Last year’s botched website build for the Nevada Health Link insurance exchange could continue to haunt some consumers through tax season.
Exchange customers are beginning to report mistakes on the IRS forms they received from the exchange to calculate their federal premium tax credit. The errors appear to come from incorrect coverage dates compiled by Xerox, the Nevada Health Link contractor fired in May over the website’s technical glitches.
Neither insurance brokers nor exchange officials say they have yet seen a groundswell of consumers with faulty statements, which are called 1095-A forms. But it’s early in the tax season, and some states that saw far fewer technical troubles enrolling people have already reported large numbers of errors.
Nevada Health Link officials acknowledged Thursday that they expect some form-related snafus.
“Problems with inception of coverage and termination dates have been a long-standing issue in terms of dealing with Xerox’s data,” said Bruce Gilbert, the exchange’s executive director. “We have understood and always recognized there would be errors as a result of the data in the system, and we’ve been working on reconciling that. We did know to some degree that the problem would be out there, and we’ve tried to be prepared for it.”
In one example, a Las Vegas man received a statement that lists two months of exchange-based coverage he never had. His form shows his plan ending in August, rather than its correct termination date in June. Now, the IRS wants the consumer to pay a $600 adjustment in his premium tax credit, said his broker, Lou Cila.
Cila said he’s had two other clients tell him they owed about $600 because of incorrect statement information.
It’s not clear how many Nevadans might face statement issues.
The exchange sent 30,000 forms statewide during the third week in January. Because the agency tracks problems in a “global” way, rather than breaking problems into categories such as incorrect termination dates or payment hiccups, it’s difficult to estimate what percent of the forms might have effective-date mistakes, Gilbert said.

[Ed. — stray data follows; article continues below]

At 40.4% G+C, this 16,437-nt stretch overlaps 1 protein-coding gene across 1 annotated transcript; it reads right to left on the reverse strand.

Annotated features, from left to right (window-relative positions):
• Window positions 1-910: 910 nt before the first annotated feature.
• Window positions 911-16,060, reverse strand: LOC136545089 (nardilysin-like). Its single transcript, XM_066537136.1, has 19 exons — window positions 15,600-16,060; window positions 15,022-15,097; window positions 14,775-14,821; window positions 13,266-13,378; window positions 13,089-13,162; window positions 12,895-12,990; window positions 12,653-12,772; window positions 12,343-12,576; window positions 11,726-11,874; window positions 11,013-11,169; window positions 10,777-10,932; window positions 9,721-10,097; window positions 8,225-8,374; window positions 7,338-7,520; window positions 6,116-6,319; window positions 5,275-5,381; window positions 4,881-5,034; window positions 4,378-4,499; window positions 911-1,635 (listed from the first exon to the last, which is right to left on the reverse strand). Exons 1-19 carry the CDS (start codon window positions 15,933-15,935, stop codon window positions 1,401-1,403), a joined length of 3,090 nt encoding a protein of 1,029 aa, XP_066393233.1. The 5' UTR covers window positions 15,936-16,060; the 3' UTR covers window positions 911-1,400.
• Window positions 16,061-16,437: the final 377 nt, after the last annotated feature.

Nevada’s share of inaccurate statements could be sizable given the number of technical problems it experienced.
At one point in March, Xerox and the exchange had a “pends” list of more than 10,000 consumers — about a third of its customer base — who had trouble paying for or receiving a plan due to software glitches. That list was down to about 700 by December, the last month of the 2014 tax year.
Asked Cila: “If I have three myself already, how many more are out there?”
Even states with more successful exchanges report problems with the forms.
Covered California said on Feb. 13 that 100,000 of the 900,000 statements — or 11.1 percent — it mailed had mistakes. The exchange said it would send out corrected forms by the end of February.
Brokers and exchange officials alike advise marketplace buyers to do their taxes now so they have time to ask for a revised statement.
They also urge buyers who think their 1095-A form has inaccuracies to call the exchange immediately at 855-768-5465.
“Because we knew it would be a problem, we put a plan in place to assist consumers who might need corrected forms,” Gilbert said. “We’ve worked with the call center to help people work through these issues. They’re expecting calls, and they’re prepared to deal with those calls.”
Call-center representatives will investigate mistakes, resolve them and issue a correct statement, Gilbert said. The exchange will also send a report to the IRS to clear up tax discrepancies, he said.
“We have people grinding on it every day,” Gilbert said. “If you believe you received a 1095-A with incorrect coverage dates, make a call and bring it to our attention as quickly as possible.”